FULLY BOOKED A safer world? What does Osama bin Laden’s death mean for Pakistan, Afghanistan and the West?

Talk May 4, 2011 7:00 PM

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After the tracking down and killing of Osama bin Laden by a U.S. special operations team the questions have come thick and fast. At our May First Wednesday we are hoping to throw light on some of them:

What impact will the death of Osama bin Laden have on Al Qaeda and on the people who support its cause? We will be bringing together a panel of experts to discuss what impact his death will have on extremist Islamic groups and to look at the implications for Pakistan now that it has emerged that the Al Qaeda leader was hiding in Abbotabad.

We will also be discussing what Osama bin Laden’s discovery so close to Pakistan’s capital means for Afghanistan where the ‘War on Terror’ was launched.

The operation to kill bin Laden will improve President Obama’s standing in the US and the West, but what does it mean for US foreign policy? How it will play out on the ground, particularly in Asia and the Middle East?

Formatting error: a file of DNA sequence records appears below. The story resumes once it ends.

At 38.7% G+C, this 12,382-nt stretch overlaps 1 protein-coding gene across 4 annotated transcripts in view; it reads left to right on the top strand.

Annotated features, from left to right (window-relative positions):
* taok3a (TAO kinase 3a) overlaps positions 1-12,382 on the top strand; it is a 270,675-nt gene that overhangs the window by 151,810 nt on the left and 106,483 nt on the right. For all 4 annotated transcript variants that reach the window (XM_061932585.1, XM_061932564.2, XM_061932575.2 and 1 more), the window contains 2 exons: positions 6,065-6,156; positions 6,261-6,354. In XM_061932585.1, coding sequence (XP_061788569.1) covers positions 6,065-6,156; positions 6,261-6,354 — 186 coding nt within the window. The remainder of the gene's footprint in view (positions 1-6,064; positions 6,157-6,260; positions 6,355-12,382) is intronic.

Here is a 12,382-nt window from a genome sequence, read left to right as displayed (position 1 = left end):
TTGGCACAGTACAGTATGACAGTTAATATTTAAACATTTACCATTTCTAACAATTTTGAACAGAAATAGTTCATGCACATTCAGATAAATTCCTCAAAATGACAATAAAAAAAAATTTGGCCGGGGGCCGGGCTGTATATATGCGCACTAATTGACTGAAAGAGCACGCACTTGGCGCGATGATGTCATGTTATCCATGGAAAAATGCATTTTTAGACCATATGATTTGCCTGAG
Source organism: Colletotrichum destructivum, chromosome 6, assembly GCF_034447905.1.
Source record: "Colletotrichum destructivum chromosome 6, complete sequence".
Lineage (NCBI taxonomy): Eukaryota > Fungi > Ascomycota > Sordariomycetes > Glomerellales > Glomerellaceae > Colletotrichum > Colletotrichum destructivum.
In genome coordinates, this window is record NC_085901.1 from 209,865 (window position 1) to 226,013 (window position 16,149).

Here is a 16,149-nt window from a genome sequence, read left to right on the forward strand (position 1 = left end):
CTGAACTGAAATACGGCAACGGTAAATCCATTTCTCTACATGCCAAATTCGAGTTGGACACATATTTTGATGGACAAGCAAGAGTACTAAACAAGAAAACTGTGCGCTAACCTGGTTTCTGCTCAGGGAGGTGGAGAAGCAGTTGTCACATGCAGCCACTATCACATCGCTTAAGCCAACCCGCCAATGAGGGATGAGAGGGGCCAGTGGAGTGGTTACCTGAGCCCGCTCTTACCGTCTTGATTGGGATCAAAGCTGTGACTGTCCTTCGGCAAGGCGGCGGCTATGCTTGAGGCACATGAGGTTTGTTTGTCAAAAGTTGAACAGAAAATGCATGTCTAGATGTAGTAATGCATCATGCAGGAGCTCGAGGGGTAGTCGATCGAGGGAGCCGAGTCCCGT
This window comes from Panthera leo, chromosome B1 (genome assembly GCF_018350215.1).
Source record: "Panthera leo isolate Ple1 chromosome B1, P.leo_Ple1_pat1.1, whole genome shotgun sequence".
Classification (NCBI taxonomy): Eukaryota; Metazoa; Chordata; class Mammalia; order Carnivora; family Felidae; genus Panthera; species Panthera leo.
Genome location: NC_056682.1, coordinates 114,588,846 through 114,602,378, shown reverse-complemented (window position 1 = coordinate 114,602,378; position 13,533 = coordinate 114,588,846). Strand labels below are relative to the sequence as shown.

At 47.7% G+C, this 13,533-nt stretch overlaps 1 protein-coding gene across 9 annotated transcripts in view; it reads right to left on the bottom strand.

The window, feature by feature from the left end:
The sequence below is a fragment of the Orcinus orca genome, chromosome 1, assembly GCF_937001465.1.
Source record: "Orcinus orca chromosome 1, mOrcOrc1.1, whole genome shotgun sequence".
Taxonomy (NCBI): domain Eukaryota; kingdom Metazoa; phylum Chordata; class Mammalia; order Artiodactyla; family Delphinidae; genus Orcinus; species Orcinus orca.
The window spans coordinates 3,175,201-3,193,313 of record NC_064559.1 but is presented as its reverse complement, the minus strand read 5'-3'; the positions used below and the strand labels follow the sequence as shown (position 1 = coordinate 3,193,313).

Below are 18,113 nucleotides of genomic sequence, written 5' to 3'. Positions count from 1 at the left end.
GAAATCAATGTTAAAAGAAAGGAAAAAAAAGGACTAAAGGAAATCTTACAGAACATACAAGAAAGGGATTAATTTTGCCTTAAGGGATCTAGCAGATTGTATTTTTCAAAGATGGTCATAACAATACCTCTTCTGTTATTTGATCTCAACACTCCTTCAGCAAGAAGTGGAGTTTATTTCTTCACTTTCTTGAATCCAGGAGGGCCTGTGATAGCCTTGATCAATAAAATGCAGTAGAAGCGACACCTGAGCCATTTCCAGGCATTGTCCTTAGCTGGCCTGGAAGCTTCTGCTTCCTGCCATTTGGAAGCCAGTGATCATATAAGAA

Chaired by Humphrey Hawksley, leading BBC foreign correspondent, author and commentator on world affairs.


Lynne O’Donnell, former bureau chief in Kabul for AFP, and the author of High Tea in Mosul: The True Story of Two Englishwomen in War-torn Iraq. She is the recipient of a 2010 Human Rights Press Award for coverage of the plight of Afghan women;

Dr Farzana Shaikh, associate fellow of the Asia Programme, at Chatham House and author of Making Sense of Pakistan;

Aamer Ahmed Khan, head of BBC Urdu Service;

Rosemary Hollis, professor of Middle East policy studies and director of the Olive Tree Programme at City University;

Zaki Chehab, Arab journalist, editor-in-chief of ArabsToday.net, the largest Arabic-language news website and author of Iraq Ablaze: Inside the Insurgency and Inside Hamas: The Untold Story of the Militant Islamic Movement.